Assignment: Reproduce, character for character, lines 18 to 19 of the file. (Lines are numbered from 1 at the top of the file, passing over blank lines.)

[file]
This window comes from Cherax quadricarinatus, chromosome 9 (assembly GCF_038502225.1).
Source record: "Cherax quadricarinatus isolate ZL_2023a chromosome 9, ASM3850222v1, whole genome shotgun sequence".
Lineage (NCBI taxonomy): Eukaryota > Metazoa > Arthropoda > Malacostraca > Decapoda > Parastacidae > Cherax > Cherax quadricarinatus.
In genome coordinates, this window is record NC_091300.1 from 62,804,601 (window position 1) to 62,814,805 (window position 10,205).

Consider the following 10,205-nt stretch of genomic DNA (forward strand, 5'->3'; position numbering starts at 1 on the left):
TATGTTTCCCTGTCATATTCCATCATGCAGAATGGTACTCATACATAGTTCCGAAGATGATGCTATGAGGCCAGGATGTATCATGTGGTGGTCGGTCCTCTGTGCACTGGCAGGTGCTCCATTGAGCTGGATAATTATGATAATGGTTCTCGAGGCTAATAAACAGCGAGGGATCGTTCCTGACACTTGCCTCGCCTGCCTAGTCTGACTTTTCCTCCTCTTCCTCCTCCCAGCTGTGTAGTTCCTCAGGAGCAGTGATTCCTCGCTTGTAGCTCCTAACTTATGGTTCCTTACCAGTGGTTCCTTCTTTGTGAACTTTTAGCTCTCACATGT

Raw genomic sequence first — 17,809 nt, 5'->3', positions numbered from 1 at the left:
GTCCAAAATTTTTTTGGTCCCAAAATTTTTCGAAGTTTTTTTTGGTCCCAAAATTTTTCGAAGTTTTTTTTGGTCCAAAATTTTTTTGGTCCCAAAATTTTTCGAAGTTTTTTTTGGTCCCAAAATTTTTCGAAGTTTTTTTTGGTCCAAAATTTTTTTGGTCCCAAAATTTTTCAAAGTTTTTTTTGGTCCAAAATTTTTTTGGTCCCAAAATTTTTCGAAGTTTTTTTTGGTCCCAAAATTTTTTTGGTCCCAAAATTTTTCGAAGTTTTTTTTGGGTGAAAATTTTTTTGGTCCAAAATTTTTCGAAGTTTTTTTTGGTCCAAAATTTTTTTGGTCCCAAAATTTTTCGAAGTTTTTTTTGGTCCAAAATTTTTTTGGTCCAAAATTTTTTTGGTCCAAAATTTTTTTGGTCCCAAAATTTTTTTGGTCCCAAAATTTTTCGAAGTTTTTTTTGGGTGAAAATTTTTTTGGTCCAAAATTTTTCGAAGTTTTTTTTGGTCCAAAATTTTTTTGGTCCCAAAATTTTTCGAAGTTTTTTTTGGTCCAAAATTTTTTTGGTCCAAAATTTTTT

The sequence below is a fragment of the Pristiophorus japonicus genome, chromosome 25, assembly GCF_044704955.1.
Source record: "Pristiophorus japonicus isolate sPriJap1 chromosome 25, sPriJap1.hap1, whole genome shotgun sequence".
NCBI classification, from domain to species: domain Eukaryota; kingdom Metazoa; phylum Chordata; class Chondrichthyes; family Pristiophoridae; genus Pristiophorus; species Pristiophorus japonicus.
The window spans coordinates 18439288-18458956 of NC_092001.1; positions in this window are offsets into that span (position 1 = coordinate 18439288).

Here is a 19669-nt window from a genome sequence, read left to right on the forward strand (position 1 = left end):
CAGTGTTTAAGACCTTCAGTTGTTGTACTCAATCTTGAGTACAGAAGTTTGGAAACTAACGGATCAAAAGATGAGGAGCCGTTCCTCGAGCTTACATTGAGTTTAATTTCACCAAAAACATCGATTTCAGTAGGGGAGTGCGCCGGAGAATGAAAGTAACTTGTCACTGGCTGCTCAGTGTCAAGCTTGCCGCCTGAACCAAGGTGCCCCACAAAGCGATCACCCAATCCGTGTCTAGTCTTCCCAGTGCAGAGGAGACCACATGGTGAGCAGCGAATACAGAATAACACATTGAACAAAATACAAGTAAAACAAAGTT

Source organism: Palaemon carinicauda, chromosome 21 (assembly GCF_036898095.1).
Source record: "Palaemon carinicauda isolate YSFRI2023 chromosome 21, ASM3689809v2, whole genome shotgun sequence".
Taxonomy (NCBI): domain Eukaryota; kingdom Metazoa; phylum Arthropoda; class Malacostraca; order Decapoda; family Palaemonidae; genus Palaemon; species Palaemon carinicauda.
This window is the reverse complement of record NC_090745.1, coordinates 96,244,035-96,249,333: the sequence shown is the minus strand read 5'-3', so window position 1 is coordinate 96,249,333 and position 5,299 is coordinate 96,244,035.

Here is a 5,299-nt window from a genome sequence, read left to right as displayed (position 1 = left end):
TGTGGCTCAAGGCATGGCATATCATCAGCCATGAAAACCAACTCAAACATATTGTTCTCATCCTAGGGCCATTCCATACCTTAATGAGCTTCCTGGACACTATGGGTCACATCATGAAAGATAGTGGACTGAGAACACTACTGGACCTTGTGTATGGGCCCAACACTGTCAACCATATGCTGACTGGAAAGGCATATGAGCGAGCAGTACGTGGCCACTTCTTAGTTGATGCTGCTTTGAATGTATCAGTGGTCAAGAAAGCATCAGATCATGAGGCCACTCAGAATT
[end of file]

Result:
This window is the reverse complement of record NC_090745.1, coordinates 96,244,035-96,249,333: the sequence shown is the minus strand read 5'-3', so window position 1 is coordinate 96,249,333 and position 5,299 is coordinate 96,244,035.

Here is a 5,299-nt window from a genome sequence, read left to right as displayed (position 1 = left end):